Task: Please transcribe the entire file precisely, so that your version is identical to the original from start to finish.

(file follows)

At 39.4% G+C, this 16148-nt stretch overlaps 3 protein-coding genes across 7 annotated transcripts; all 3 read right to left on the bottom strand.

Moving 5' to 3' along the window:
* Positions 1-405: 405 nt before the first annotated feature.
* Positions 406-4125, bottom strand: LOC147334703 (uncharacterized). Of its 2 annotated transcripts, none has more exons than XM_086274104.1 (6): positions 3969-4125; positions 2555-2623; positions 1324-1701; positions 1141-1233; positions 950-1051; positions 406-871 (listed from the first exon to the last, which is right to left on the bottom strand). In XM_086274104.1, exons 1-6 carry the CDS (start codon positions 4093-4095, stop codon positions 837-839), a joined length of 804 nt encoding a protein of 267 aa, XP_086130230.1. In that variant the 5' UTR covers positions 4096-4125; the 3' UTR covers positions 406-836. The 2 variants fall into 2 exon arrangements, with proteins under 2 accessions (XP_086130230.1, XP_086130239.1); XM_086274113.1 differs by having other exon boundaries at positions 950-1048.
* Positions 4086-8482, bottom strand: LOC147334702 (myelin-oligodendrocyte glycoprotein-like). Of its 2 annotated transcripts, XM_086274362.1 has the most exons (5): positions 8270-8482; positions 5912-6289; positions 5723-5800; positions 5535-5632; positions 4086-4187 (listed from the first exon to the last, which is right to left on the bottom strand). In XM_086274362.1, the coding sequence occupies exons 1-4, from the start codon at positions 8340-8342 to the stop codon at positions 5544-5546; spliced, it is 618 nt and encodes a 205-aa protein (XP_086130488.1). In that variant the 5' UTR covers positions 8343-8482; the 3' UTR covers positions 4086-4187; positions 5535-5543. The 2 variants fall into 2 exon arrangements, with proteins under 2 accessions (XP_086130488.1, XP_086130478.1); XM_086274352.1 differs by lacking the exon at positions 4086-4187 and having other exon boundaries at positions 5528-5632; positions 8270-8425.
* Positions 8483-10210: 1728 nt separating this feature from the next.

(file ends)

At 39.4% G+C, this 16148-nt stretch overlaps 3 protein-coding genes across 7 annotated transcripts; all 3 read right to left on the bottom strand.

Moving 5' to 3' along the window:
* Positions 1-405: 405 nt before the first annotated feature.
* Positions 406-4125, bottom strand: LOC147334703 (uncharacterized). Of its 2 annotated transcripts, none has more exons than XM_086274104.1 (6): positions 3969-4125; positions 2555-2623; positions 1324-1701; positions 1141-1233; positions 950-1051; positions 406-871 (listed from the first exon to the last, which is right to left on the bottom strand). In XM_086274104.1, exons 1-6 carry the CDS (start codon positions 4093-4095, stop codon positions 837-839), a joined length of 804 nt encoding a protein of 267 aa, XP_086130230.1. In that variant the 5' UTR covers positions 4096-4125; the 3' UTR covers positions 406-836. The 2 variants fall into 2 exon arrangements, with proteins under 2 accessions (XP_086130230.1, XP_086130239.1); XM_086274113.1 differs by having other exon boundaries at positions 950-1048.
* Positions 4086-8482, bottom strand: LOC147334702 (myelin-oligodendrocyte glycoprotein-like). Of its 2 annotated transcripts, XM_086274362.1 has the most exons (5): positions 8270-8482; positions 5912-6289; positions 5723-5800; positions 5535-5632; positions 4086-4187 (listed from the first exon to the last, which is right to left on the bottom strand). In XM_086274362.1, the coding sequence occupies exons 1-4, from the start codon at positions 8340-8342 to the stop codon at positions 5544-5546; spliced, it is 618 nt and encodes a 205-aa protein (XP_086130488.1). In that variant the 5' UTR covers positions 8343-8482; the 3' UTR covers positions 4086-4187; positions 5535-5543. The 2 variants fall into 2 exon arrangements, with proteins under 2 accessions (XP_086130488.1, XP_086130478.1); XM_086274352.1 differs by lacking the exon at positions 4086-4187 and having other exon boundaries at positions 5528-5632; positions 8270-8425.
* Positions 8483-10210: 1728 nt separating this feature from the next.